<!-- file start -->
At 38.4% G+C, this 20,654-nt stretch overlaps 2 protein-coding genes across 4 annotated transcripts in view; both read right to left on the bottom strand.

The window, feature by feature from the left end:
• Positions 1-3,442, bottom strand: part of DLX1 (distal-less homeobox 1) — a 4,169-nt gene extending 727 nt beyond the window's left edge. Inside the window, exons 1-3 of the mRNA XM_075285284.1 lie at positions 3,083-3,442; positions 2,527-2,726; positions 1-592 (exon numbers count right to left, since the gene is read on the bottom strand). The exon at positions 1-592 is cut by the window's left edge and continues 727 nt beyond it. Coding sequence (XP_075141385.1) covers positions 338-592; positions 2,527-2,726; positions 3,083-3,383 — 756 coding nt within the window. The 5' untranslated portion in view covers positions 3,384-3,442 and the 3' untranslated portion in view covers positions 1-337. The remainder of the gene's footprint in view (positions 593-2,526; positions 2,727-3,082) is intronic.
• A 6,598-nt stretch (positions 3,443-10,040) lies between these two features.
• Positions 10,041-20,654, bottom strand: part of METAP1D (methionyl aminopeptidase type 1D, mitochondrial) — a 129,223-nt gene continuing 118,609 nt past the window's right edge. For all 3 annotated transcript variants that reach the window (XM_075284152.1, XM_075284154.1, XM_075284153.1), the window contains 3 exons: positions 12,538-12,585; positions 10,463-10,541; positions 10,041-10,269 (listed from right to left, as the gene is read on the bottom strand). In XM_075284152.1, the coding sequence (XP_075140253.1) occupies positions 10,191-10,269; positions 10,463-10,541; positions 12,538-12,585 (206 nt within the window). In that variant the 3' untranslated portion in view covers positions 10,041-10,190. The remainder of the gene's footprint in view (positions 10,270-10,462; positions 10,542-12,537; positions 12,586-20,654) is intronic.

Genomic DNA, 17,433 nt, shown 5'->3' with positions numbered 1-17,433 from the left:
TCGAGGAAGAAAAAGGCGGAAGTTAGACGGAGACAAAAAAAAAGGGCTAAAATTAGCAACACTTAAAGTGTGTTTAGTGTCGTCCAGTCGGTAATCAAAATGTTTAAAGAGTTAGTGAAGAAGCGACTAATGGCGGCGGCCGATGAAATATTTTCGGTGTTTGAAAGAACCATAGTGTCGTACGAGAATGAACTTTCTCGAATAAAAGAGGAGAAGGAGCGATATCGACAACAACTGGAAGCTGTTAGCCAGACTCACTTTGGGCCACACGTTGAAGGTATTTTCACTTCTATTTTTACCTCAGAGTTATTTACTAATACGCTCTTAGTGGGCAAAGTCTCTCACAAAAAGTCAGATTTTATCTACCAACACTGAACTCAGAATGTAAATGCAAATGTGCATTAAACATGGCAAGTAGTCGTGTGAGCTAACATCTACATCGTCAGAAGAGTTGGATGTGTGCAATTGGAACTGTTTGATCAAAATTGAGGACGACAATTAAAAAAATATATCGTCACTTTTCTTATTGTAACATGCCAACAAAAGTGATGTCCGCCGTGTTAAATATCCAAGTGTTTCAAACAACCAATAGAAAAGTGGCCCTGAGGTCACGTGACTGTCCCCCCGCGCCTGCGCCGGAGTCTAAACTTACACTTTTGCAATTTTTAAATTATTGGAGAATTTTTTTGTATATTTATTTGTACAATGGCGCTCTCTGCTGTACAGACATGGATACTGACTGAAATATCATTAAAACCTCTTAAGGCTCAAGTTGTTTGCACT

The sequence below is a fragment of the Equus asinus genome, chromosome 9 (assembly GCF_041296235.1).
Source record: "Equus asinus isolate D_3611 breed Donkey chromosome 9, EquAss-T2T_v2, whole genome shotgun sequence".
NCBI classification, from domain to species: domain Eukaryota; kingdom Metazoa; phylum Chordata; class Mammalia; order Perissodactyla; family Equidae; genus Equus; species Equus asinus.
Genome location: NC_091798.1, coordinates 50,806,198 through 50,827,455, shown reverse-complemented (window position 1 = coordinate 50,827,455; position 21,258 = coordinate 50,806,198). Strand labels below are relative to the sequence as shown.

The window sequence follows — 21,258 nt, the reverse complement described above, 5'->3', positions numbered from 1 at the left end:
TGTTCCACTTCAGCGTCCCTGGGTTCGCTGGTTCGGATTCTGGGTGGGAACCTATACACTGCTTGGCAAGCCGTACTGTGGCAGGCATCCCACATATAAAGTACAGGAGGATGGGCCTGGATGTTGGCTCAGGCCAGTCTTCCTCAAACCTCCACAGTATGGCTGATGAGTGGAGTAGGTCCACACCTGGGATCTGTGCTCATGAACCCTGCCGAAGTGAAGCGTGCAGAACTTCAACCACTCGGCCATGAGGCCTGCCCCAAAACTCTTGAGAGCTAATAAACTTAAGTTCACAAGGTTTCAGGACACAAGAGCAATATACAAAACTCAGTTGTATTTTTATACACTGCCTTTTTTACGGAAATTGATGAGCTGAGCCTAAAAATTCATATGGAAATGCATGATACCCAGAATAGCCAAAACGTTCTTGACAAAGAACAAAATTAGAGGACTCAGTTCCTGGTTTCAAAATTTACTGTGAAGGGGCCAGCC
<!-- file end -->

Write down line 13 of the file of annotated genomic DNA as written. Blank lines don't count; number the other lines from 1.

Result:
TGTTCCACTTCAGCGTCCCTGGGTTCGCTGGTTCGGATTCTGGGTGGGAACCTATACACTGCTTGGCAAGCCGTACTGTGGCAGGCATCCCACATATAAAGTACAGGAGGATGGGCCTGGATGTTGGCTCAGGCCAGTCTTCCTCAAACCTCCACAGTATGGCTGATGAGTGGAGTAGGTCCACACCTGGGATCTGTGCTCATGAACCCTGCCGAAGTGAAGCGTGCAGAACTTCAACCACTCGGCCATGAGGCCTGCCCCAAAACTCTTGAGAGCTAATAAACTTAAGTTCACAAGGTTTCAGGACACAAGAGCAATATACAAAACTCAGTTGTATTTTTATACACTGCCTTTTTTACGGAAATTGATGAGCTGAGCCTAAAAATTCATATGGAAATGCATGATACCCAGAATAGCCAAAACGTTCTTGACAAAGAACAAAATTAGAGGACTCAGTTCCTGGTTTCAAAATTTACTGTGAAGGGGCCAGCC